A Beginner’s Guide to Martial Arts

by on September 27, 2011

in Beginners Corner

By Tisha Kulak Tolar

 

What could be better than getting healthy and fit while learning how to defend yourself? There are a wide variety of martial art programs that allow individuals to get great exercise all while also learning techniques for self defense.

Here is some information about the various martial arts, to help you decide which program you would enjoy the most:

Karate: focuses a lot on powerful kicking and punching. Karate involves learning to respect yourself and your abilities – and learning to respect others. Karate students learn discipline, which makes it a good martial arts program for children and teenagers, too.

Taekwon-Do is known for its dynamic kicking
by H.X under CC BY-SA
Taekwon-Do is known for its dynamic kicking

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Taekwondo: involves a lot of energetic movements, including high kicks. Taekwondo will build strength and cardiovascular fitness at the same time, as well as improve your flexibility, but you may need a moderate to strong fitness level in order to begin a training program in Taekwondo.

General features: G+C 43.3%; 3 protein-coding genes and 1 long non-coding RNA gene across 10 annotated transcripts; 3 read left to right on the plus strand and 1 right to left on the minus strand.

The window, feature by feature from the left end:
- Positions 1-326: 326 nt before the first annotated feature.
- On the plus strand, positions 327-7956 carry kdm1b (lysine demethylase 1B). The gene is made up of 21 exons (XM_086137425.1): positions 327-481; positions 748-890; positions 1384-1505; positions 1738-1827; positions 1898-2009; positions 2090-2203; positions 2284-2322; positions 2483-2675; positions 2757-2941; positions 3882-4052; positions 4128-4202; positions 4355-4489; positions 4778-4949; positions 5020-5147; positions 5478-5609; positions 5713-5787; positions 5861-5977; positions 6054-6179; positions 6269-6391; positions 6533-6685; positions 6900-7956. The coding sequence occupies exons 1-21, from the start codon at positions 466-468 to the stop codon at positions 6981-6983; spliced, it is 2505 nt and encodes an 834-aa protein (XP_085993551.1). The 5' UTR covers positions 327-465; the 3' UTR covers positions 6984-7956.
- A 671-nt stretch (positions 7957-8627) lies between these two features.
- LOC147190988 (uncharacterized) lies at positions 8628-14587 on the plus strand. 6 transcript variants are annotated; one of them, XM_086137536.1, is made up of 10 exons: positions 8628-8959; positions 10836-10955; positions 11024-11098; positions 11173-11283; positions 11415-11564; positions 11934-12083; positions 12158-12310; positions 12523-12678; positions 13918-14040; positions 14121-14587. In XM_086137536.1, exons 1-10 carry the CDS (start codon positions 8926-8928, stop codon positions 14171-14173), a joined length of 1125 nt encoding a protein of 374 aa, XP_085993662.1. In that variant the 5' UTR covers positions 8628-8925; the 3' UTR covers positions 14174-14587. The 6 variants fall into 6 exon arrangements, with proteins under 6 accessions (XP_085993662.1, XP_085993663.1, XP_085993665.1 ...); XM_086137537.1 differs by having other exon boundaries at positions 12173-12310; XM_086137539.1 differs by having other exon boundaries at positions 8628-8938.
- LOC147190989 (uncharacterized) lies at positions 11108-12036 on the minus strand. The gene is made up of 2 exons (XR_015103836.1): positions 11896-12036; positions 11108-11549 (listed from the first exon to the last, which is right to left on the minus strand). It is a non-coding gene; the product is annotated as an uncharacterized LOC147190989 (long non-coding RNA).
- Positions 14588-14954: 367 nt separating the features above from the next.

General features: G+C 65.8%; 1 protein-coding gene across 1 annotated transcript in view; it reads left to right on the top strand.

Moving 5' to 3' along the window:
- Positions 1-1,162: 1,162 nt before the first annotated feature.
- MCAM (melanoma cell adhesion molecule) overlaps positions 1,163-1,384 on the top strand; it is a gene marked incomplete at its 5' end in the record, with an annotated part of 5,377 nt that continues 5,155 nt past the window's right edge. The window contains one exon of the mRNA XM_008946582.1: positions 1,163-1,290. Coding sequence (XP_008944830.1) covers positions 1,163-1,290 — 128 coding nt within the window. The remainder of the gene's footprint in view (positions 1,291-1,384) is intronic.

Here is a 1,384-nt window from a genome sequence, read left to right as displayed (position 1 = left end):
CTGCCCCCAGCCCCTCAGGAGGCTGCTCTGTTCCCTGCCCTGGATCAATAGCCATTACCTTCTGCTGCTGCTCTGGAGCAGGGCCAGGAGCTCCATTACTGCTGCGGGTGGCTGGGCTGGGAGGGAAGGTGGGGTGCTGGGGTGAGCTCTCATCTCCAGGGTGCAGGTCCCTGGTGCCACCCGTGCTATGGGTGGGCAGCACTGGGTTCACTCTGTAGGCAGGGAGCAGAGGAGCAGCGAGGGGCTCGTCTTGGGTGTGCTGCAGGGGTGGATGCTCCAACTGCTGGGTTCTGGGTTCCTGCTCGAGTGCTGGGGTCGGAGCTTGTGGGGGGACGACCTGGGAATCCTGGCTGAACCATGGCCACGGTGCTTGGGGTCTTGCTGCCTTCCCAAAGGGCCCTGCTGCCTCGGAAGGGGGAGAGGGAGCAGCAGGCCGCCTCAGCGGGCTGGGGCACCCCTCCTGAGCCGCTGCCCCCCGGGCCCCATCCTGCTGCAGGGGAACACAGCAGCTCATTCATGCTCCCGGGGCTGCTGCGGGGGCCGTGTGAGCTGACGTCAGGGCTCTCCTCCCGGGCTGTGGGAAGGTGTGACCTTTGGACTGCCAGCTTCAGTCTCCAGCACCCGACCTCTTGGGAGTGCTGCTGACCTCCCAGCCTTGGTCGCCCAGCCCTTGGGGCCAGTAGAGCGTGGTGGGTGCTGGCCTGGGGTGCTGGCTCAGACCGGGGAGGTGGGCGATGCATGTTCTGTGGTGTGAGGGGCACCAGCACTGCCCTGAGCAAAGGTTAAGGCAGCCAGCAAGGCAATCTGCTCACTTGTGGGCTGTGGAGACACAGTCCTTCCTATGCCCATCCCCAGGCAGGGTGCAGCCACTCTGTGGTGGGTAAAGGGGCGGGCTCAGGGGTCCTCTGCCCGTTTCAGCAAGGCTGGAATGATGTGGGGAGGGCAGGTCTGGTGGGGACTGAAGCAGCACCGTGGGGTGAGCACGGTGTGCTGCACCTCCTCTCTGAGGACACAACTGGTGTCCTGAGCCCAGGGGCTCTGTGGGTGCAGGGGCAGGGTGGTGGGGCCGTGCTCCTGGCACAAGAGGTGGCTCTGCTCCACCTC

Kung Fu: who doesn’t think of the Kung Fu Panda or Bruce Lee’s movies when you hear “Kung Fu”? There are numerous styles of Kung Fu and you don’t need to start with a high level of fitness because as you continue to practice, your fitness, flexibility and level of strength will improve at the same time.

Judo: involves fighting with throws and take downs, and even choke and strangle moves. You might want to check with a doctor before beginning Judo, if you have brittle bones or bruise easily. Many children get involved at beginner levels of Judo because they love the rough and tumble action!

Kickboxing: combines boxing with Karate elements. You don’t have to be in amazing shape to start out because as you train with kickboxing moves, the stronger you will become and your overall fitness level will improve as you go. Kickboxing involves both close proximity fighting movements as well as long range kicks and punches.

Tai Chi: focuses on meditative breathing, similar to Yoga, combined with Kung Fu routines that are performed slowly. Anyone of any fitness level and age can learn and practice Tai Chi, and the movements will not put your body under stress.

As a beginner considering using a martial art program as your primary fitness program, you may want to try a few different types before making your decision. You want to choose a program that works for you and that will keep you interested in order to give you better odds of staying with the program and getting the most benefit out of it.

Tisha Kulak Tolar is a writer for Fit4EverYoung.com, where she writes about bodybuilding exercise, general health and fitness nutrition and supplements.

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